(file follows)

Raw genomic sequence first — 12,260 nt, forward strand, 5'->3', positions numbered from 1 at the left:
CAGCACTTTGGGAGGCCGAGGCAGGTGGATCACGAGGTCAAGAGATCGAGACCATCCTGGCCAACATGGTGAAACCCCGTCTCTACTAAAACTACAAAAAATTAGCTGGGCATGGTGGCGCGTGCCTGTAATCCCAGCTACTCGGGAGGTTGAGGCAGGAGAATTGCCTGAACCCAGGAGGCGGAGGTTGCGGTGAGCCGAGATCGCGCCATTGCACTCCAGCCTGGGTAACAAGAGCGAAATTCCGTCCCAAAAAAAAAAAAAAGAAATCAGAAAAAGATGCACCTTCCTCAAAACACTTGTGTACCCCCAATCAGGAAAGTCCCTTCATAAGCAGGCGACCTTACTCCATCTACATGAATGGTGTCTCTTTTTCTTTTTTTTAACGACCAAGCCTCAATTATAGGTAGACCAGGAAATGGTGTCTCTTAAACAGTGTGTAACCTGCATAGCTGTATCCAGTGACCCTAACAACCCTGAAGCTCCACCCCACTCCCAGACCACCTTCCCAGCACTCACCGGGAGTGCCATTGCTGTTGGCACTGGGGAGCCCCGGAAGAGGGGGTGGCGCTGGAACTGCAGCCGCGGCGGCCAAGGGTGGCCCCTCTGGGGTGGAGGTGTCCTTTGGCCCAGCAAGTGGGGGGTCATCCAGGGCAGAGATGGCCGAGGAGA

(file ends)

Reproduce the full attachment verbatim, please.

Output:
Raw genomic sequence first — 12,260 nt, forward strand, 5'->3', positions numbered from 1 at the left:
CAGCACTTTGGGAGGCCGAGGCAGGTGGATCACGAGGTCAAGAGATCGAGACCATCCTGGCCAACATGGTGAAACCCCGTCTCTACTAAAACTACAAAAAATTAGCTGGGCATGGTGGCGCGTGCCTGTAATCCCAGCTACTCGGGAGGTTGAGGCAGGAGAATTGCCTGAACCCAGGAGGCGGAGGTTGCGGTGAGCCGAGATCGCGCCATTGCACTCCAGCCTGGGTAACAAGAGCGAAATTCCGTCCCAAAAAAAAAAAAAAGAAATCAGAAAAAGATGCACCTTCCTCAAAACACTTGTGTACCCCCAATCAGGAAAGTCCCTTCATAAGCAGGCGACCTTACTCCATCTACATGAATGGTGTCTCTTTTTCTTTTTTTTAACGACCAAGCCTCAATTATAGGTAGACCAGGAAATGGTGTCTCTTAAACAGTGTGTAACCTGCATAGCTGTATCCAGTGACCCTAACAACCCTGAAGCTCCACCCCACTCCCAGACCACCTTCCCAGCACTCACCGGGAGTGCCATTGCTGTTGGCACTGGGGAGCCCCGGAAGAGGGGGTGGCGCTGGAACTGCAGCCGCGGCGGCCAAGGGTGGCCCCTCTGGGGTGGAGGTGTCCTTTGGCCCAGCAAGTGGGGGGTCATCCAGGGCAGAGATGGCCGAGGAGA